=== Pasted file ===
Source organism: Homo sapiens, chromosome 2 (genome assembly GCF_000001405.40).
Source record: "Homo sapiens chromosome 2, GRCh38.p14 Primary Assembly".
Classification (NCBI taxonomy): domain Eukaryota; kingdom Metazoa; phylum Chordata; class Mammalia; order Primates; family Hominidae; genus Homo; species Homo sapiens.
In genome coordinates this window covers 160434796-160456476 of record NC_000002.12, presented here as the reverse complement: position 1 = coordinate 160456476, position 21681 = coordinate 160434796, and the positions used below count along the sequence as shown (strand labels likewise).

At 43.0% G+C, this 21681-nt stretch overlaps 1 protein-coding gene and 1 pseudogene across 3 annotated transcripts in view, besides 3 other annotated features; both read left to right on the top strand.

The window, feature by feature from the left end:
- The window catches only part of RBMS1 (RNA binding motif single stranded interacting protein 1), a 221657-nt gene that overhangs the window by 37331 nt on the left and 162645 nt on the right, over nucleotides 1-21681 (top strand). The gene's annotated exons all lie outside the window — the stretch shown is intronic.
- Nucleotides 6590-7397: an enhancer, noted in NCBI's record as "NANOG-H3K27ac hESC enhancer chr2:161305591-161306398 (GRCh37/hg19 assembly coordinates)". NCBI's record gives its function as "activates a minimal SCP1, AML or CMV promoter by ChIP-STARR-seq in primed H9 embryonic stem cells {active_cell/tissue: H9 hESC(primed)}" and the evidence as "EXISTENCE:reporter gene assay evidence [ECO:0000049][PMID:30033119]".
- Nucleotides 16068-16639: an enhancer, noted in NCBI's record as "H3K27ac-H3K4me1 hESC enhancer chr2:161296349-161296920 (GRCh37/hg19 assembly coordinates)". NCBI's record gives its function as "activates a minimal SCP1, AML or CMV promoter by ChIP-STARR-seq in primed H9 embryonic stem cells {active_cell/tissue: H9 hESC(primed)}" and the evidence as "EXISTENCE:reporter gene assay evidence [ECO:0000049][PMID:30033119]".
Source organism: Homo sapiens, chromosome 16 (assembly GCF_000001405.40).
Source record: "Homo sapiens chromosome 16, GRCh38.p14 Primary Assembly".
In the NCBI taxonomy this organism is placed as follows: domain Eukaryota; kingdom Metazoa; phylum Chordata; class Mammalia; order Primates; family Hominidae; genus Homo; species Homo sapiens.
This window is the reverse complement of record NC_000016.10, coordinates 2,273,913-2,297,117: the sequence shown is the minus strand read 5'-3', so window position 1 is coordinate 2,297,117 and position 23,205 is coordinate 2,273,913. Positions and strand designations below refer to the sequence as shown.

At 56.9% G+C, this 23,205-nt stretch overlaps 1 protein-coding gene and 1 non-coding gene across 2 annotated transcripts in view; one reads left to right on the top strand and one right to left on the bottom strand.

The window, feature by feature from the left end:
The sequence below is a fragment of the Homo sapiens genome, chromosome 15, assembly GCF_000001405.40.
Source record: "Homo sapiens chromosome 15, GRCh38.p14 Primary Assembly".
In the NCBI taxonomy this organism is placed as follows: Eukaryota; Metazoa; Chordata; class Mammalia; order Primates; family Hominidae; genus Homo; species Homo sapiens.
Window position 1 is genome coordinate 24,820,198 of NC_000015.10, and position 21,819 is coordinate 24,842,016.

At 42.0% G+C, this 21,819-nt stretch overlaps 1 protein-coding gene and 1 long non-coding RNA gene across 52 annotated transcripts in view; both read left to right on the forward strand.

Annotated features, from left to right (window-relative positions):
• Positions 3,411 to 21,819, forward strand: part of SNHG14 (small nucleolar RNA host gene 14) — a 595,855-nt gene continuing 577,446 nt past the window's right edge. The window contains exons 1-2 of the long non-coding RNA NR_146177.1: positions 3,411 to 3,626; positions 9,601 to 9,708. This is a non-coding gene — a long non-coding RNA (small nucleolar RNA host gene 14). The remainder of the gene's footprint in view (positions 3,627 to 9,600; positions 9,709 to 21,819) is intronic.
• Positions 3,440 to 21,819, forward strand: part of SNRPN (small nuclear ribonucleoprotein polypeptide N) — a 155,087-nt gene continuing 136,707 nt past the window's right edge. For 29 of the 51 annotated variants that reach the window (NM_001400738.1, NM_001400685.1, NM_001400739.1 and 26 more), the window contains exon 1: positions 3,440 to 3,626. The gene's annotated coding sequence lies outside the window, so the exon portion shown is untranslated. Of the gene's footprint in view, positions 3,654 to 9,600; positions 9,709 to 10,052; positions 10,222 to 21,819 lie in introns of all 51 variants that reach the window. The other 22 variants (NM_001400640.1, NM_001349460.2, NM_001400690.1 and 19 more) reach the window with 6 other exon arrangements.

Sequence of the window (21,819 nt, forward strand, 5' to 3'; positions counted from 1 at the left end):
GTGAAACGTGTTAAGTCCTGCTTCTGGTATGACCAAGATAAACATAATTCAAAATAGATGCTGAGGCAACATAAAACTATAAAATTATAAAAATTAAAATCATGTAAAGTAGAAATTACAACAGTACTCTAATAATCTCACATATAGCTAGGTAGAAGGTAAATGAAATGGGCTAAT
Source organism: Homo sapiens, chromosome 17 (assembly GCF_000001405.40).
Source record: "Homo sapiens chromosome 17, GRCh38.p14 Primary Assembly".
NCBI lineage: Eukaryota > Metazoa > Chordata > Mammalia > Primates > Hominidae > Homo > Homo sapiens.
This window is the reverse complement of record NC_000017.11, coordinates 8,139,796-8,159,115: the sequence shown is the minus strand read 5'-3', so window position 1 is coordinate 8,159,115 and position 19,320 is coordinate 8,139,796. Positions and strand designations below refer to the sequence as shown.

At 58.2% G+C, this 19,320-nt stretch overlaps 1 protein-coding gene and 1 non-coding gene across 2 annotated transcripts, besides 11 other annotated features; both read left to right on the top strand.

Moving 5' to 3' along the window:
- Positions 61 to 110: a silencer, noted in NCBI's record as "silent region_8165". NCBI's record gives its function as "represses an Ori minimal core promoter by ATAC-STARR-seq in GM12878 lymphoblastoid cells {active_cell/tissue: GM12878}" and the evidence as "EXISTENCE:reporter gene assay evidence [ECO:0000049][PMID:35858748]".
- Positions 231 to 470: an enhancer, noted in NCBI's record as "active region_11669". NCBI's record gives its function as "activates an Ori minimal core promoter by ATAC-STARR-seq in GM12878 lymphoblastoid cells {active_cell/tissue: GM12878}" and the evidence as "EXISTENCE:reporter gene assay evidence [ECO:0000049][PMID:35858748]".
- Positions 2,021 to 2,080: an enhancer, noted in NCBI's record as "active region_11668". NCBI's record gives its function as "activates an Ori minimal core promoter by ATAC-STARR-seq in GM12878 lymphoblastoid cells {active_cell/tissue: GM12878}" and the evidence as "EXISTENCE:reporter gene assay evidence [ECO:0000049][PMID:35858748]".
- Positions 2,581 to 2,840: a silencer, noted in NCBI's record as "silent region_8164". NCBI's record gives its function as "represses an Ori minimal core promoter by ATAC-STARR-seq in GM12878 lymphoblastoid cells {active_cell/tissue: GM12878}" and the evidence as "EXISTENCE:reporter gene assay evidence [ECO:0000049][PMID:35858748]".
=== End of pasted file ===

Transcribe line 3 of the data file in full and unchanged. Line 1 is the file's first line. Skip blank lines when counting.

Classification (NCBI taxonomy): domain Eukaryota; kingdom Metazoa; phylum Chordata; class Mammalia; order Primates; family Hominidae; genus Homo; species Homo sapiens.